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Remembering Mal Whitfield

Mal Whitfield

Mal Whitfield (Veterans Administration Medical Center, Washington, DC)

29 November 2015. Mal Whitfield — Olympic champion, Tuskegee airman, and US Information Agency sports and youth officer — died on 19 November at age 91 at a veterans’ hospice in Washington, D.C.  Colleagues of Mr. Whitfield from USIA offer their memories of this unique and inspiring individual.

Mal Whitfield encouraged young athletes all over the world to do their best, often without decent equipment and facilities. His service to sports possibly inspired some of the marathon runners from Africa who have gone on to set records in a long line of marathon races in our country and around the world. He possibly inspired young boys and girls to take up soccer, field hockey, and different track and field disciplines that have helped them escape poverty and rise to national and international prominence. He was the kind of person who put others first and encouraged them to develop their talent. I saw him in action in Somalia and the spirit among those he coached was electric and transformative.

I met Mal Whitfield shortly after joining USIA’s Office of African Affairs following my evacuation from Kabul, Afghanistan in 1979. Mal was a powerhouse among USIA’s well-traveled sports officers and I ran into him again during temporary duty in Mogadishu, Somalia where he had come to conduct basketball clinics. His experience as an Air Force fighter pilot and an Olympic athlete made him a great goodwill ambassador among thousands of young athletes in Africa and in other parts of the world. He succeeded in winning over people in difficult cultural and political environments through his athletic skills and indomitable optimism. I was proud to have known and worked with him and will miss his wonderful spirit and great sense of humor. He’s gone on to higher hurdles and greater victories.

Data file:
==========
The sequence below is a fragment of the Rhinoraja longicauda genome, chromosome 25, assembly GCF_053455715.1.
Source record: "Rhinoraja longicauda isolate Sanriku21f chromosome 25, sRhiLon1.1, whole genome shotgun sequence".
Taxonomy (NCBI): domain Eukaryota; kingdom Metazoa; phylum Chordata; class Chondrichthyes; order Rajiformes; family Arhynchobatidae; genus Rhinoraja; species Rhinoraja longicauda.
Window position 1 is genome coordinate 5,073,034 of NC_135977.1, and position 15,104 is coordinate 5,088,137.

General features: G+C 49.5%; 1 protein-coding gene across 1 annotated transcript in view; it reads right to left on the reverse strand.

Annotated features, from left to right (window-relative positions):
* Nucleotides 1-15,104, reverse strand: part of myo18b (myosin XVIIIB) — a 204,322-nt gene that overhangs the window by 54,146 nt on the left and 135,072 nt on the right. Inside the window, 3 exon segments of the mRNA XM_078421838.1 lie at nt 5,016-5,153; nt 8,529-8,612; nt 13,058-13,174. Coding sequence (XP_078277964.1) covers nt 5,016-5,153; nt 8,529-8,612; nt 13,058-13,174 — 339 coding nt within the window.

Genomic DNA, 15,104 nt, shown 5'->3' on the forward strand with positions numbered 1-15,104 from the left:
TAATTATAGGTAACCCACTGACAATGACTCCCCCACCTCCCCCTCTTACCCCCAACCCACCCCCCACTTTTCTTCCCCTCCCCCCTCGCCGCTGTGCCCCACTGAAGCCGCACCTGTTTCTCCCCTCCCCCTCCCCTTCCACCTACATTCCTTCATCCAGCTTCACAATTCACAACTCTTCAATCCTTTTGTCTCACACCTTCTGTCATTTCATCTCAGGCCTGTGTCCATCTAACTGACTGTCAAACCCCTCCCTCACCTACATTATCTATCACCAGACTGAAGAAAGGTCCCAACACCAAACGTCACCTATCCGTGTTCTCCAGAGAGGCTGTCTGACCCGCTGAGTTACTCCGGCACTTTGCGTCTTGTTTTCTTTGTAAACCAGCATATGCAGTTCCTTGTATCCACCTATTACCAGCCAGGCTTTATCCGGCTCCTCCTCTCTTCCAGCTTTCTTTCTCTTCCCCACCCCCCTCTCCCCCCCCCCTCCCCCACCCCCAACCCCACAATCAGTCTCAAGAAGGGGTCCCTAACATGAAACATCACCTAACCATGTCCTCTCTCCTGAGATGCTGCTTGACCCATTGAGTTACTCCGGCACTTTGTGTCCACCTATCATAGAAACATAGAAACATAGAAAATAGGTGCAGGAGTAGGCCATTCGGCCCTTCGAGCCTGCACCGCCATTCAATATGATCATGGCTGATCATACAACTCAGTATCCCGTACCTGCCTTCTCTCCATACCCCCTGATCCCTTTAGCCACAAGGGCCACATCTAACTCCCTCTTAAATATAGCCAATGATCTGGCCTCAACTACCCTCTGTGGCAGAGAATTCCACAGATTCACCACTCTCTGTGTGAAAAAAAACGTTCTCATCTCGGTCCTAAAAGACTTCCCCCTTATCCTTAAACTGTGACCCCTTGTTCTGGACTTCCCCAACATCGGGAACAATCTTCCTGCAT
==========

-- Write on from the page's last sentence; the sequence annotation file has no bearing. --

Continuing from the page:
In a time when our Foreign Service officers are relying increasingly on electronic means to reach out to others, Mal’s work on the basketball court and the running field remind us that there is nothing stronger in attracting and encouraging youth than face to face experiences. We need more of Mal’s kind of diplomacy, especially in communities where the evil propaganda of radical terrorists is trying to lure young people into deadly activities. Mal was a winner and so were those people he coached and inspired. Our government leaders and those of other nations would do well to study Mal Whitfield’s contributions to international understanding and good will.

Bruce Byers. Adapted with permission from AFSA Memorial Tributes